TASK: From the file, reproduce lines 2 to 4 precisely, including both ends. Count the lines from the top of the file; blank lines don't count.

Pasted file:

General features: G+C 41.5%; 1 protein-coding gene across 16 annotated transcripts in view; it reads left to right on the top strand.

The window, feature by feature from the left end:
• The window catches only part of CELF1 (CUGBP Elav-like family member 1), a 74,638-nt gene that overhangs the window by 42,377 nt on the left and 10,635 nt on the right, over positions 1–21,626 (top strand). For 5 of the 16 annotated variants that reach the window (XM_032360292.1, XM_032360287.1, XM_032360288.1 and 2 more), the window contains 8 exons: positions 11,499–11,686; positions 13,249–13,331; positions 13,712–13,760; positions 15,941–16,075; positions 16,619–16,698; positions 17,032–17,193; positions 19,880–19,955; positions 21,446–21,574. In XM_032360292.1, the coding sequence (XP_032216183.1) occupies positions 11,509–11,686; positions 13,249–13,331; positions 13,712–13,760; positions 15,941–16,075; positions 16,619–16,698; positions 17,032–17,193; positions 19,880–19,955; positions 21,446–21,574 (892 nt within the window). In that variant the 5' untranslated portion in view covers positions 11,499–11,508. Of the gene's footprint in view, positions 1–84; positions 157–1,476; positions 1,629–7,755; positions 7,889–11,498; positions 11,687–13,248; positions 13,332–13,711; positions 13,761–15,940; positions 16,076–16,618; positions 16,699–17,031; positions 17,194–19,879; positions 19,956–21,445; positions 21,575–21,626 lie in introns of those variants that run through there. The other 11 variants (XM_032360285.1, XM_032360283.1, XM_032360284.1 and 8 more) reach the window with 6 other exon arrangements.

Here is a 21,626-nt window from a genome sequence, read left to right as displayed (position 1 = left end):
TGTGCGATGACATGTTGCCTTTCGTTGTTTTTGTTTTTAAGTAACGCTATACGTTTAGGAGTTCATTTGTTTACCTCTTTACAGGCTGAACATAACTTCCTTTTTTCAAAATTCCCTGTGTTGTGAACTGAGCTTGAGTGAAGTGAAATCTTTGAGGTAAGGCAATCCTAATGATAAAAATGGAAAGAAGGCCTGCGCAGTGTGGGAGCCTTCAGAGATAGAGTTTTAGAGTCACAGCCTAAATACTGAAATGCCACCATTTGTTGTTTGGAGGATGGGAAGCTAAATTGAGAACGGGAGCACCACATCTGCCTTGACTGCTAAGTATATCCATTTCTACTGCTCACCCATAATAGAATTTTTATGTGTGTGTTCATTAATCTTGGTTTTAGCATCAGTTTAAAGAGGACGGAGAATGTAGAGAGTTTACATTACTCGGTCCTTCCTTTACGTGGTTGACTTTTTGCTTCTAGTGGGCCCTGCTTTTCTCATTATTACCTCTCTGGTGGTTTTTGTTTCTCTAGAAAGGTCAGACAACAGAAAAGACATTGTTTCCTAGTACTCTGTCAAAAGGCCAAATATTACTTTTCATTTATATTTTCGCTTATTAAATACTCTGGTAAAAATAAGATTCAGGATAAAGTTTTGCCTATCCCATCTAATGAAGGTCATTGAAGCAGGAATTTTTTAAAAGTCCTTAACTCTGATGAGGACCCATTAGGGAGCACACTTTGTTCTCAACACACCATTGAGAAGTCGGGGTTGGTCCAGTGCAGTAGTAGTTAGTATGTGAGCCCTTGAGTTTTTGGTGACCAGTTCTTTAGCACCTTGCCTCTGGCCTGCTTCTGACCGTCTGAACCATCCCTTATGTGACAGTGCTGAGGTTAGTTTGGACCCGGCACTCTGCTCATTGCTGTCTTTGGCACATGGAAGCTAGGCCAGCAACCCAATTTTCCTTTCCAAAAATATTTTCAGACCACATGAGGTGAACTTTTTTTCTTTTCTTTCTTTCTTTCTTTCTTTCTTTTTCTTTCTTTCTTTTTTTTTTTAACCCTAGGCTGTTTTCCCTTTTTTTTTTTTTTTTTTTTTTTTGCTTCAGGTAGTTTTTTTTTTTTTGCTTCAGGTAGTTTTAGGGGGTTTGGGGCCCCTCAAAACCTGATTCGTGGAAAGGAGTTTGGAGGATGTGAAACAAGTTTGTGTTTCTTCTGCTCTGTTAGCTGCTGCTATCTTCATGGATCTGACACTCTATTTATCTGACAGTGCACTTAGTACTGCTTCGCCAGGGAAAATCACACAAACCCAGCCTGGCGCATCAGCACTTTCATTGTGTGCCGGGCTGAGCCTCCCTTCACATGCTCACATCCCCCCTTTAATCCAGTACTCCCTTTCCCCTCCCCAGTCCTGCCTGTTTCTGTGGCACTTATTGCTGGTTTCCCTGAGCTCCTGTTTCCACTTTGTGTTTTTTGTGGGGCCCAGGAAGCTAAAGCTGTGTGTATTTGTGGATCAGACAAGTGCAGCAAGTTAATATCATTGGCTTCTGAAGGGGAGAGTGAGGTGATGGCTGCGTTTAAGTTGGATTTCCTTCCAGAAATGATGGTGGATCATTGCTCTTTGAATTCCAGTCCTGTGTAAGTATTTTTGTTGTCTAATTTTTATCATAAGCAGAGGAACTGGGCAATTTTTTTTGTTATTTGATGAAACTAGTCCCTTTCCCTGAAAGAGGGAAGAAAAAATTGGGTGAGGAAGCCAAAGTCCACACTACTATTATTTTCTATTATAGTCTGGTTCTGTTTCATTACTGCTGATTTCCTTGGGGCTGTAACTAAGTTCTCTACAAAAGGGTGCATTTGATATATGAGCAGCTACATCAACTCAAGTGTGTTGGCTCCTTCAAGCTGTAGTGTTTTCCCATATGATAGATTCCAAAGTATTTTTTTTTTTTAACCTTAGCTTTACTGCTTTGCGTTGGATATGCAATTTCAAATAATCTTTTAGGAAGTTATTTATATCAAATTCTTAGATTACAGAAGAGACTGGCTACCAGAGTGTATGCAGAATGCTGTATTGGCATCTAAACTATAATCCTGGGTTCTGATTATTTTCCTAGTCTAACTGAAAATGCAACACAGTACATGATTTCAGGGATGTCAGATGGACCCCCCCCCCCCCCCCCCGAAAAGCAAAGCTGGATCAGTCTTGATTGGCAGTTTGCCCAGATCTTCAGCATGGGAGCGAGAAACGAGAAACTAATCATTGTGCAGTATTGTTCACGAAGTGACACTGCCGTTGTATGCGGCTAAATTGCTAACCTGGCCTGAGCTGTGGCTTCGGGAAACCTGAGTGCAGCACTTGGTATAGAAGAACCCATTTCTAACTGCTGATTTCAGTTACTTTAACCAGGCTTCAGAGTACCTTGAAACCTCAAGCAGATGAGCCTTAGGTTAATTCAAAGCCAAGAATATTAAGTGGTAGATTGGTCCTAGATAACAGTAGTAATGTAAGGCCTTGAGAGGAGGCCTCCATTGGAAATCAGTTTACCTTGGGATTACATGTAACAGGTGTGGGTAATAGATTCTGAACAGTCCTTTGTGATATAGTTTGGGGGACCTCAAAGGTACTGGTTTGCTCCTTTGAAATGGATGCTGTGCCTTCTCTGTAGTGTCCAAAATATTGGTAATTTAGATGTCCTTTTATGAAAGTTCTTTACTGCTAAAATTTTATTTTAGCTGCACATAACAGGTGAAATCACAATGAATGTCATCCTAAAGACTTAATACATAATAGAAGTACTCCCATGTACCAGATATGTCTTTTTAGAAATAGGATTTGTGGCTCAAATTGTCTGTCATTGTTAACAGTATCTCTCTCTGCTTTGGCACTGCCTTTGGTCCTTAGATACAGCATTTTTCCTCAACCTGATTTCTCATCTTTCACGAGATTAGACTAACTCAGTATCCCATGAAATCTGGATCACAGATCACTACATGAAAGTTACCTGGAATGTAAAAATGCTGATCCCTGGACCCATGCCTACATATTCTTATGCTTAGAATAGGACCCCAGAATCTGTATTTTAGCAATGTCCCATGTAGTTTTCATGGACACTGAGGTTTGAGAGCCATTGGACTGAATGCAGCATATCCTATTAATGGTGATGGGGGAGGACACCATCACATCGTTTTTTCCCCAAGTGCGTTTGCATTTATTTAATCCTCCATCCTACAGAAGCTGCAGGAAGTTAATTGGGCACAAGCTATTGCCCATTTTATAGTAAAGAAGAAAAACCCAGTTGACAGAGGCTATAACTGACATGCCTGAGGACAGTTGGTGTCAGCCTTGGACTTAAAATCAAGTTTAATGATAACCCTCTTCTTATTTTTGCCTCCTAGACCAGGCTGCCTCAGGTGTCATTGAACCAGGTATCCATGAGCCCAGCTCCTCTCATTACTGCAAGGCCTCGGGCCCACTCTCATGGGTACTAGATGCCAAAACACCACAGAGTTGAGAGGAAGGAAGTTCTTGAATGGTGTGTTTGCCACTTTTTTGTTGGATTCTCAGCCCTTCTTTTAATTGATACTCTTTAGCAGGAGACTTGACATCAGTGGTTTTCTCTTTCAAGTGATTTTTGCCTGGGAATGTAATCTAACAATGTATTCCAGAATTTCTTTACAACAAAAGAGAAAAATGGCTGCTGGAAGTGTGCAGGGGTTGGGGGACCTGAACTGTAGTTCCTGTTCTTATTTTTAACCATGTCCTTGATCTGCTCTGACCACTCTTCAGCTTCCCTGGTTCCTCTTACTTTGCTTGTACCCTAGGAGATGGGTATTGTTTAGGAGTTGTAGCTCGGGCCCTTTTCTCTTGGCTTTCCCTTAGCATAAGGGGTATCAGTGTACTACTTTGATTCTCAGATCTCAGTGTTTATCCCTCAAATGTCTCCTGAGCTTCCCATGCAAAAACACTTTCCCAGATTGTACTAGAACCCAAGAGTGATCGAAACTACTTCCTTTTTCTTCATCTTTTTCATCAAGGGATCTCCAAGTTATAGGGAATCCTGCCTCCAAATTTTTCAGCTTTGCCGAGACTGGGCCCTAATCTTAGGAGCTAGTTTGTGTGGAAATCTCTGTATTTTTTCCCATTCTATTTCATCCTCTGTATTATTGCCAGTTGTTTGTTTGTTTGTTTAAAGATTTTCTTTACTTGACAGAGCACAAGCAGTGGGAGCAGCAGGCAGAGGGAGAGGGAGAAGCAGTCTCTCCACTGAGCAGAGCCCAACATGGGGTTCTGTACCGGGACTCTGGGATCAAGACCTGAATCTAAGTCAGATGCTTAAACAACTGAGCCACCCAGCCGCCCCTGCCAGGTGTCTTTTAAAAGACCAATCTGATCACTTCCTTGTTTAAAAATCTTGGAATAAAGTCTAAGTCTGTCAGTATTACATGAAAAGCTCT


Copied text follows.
The window, feature by feature from the left end:
• The window catches only part of CELF1 (CUGBP Elav-like family member 1), a 74,638-nt gene that overhangs the window by 42,377 nt on the left and 10,635 nt on the right, over positions 1–21,626 (top strand). For 5 of the 16 annotated variants that reach the window (XM_032360292.1, XM_032360287.1, XM_032360288.1 and 2 more), the window contains 8 exons: positions 11,499–11,686; positions 13,249–13,331; positions 13,712–13,760; positions 15,941–16,075; positions 16,619–16,698; positions 17,032–17,193; positions 19,880–19,955; positions 21,446–21,574. In XM_032360292.1, the coding sequence (XP_032216183.1) occupies positions 11,509–11,686; positions 13,249–13,331; positions 13,712–13,760; positions 15,941–16,075; positions 16,619–16,698; positions 17,032–17,193; positions 19,880–19,955; positions 21,446–21,574 (892 nt within the window). In that variant the 5' untranslated portion in view covers positions 11,499–11,508. Of the gene's footprint in view, positions 1–84; positions 157–1,476; positions 1,629–7,755; positions 7,889–11,498; positions 11,687–13,248; positions 13,332–13,711; positions 13,761–15,940; positions 16,076–16,618; positions 16,699–17,031; positions 17,194–19,879; positions 19,956–21,445; positions 21,575–21,626 lie in introns of those variants that run through there. The other 11 variants (XM_032360285.1, XM_032360283.1, XM_032360284.1 and 8 more) reach the window with 6 other exon arrangements.

Here is a 21,626-nt window from a genome sequence, read left to right as displayed (position 1 = left end):